• Make sure that you have paid sufficient postage for your application and that you have not made any spelling mistakes on the envelope, in particular with regard to the name of the company and contact person.

The cover letter

A perfect covering letter is the most important part of an application. It provides the employer with a first sample of a potential employee’s work. In addition, the employer gets an initial impression of the applicant. The cover lettering should be written in a style which awakens interest. Here, you should convey to the reader why you are the best candidate for the advertised position. If you achieve this, then there is a high likelihood that the HR representative will continue reading your application and not eliminate it.

What should the covering letter look like?

Sender: first of all, the sender’s details including name, address, postcode, town and country should appear either in the letterhead or in the top right corner. Contact details such as email address and telephone number should also be provided. Take care that your details are complete.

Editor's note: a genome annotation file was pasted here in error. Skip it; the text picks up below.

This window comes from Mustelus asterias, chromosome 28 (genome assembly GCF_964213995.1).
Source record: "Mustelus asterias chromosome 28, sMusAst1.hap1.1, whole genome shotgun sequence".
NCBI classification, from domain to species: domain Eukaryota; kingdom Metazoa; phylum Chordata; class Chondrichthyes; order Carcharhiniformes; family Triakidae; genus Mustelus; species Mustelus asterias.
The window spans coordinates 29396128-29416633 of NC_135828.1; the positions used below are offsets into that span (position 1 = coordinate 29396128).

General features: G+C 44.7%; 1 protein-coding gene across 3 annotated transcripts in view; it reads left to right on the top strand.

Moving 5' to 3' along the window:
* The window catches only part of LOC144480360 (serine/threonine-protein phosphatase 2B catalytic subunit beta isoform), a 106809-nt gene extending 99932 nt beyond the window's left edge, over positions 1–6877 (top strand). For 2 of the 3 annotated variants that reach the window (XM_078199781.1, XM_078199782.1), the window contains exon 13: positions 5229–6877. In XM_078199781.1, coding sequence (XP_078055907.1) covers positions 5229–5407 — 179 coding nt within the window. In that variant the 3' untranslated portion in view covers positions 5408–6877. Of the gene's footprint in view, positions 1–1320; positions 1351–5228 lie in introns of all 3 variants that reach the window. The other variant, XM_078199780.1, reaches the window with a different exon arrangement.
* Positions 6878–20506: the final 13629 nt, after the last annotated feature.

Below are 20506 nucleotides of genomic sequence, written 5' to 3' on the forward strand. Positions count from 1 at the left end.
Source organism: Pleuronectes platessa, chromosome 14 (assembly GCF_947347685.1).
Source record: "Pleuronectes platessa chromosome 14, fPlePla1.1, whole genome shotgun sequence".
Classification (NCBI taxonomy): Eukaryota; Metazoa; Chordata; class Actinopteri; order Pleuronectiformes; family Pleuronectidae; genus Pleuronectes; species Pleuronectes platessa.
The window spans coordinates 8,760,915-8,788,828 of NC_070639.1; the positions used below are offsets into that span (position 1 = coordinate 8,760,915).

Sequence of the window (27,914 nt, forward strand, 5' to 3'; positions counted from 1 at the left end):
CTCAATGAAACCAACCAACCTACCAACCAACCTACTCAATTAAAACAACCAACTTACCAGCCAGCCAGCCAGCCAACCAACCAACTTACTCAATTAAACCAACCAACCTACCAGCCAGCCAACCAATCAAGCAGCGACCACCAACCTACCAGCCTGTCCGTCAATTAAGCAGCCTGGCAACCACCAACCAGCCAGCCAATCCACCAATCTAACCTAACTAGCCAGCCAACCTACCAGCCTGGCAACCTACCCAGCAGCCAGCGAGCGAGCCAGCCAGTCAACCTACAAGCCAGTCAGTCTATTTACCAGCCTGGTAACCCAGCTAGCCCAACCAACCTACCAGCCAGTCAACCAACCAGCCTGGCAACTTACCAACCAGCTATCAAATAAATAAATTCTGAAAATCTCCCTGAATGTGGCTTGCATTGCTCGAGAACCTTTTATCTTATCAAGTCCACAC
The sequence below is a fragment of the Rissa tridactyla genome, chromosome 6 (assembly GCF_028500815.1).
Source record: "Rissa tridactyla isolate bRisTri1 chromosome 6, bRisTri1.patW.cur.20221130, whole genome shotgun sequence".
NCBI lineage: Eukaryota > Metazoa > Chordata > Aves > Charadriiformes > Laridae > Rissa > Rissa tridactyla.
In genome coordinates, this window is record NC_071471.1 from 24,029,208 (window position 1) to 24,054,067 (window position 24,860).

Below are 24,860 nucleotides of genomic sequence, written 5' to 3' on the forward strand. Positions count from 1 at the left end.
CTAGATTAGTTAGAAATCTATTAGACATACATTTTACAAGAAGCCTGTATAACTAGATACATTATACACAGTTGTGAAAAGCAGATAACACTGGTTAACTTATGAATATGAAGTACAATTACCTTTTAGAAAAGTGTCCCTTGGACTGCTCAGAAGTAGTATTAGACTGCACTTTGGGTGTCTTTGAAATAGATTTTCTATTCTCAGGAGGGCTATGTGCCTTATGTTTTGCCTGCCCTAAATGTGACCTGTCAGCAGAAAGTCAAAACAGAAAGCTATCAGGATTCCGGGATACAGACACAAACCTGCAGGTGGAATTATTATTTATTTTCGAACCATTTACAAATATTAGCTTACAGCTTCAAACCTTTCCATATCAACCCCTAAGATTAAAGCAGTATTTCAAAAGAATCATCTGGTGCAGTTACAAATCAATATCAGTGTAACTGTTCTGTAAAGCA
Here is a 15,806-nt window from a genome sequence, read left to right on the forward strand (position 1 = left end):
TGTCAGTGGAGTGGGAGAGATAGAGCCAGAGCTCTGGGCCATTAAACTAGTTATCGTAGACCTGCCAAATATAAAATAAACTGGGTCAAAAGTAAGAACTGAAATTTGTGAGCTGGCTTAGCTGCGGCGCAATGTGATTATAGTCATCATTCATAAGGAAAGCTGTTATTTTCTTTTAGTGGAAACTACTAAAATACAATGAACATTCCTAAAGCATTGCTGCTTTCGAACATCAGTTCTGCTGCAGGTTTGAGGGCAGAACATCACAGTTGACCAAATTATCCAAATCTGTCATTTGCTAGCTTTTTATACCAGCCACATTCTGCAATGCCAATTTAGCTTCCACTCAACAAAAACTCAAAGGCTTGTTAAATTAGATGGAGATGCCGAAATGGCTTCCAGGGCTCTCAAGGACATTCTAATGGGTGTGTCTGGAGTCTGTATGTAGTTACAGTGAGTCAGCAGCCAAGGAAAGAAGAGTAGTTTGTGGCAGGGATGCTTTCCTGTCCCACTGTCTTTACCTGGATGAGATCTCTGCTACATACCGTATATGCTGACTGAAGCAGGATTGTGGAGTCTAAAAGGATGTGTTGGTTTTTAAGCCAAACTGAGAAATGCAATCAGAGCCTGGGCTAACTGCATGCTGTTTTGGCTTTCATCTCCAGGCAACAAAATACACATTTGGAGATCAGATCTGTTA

Addressee: the addressee’s details also need to be complete and correct

Subject: the covering letter’s subject should be written in bold letters above the actual text. Here, you briefly mention the reason for your letter.

Salutation: if possible, address the recipient personally. If the name of the recipient is not mentioned, try to find it out through a telephone call.

The main part of the covering letter: the letter is divided into three main sections. There are also introductory and closing phrases of course. In the introductory section you need to capture the reader’s attention and motivate him or her to continue reading the letter. In the main part you convince the reader why you are perfectly suited for the advertised role. To this purpose, it may be helpful to refer to experience in your CV which is useful for the desired position. Furthermore, the applicant should describe which aspects of the role interest him or her, and why he or she would particularly like to work in this company.

At the end of the covering letter you should indicate your willingness to meet for a personal discussion and close with “Yours sincerely”. Note: remember your own signature.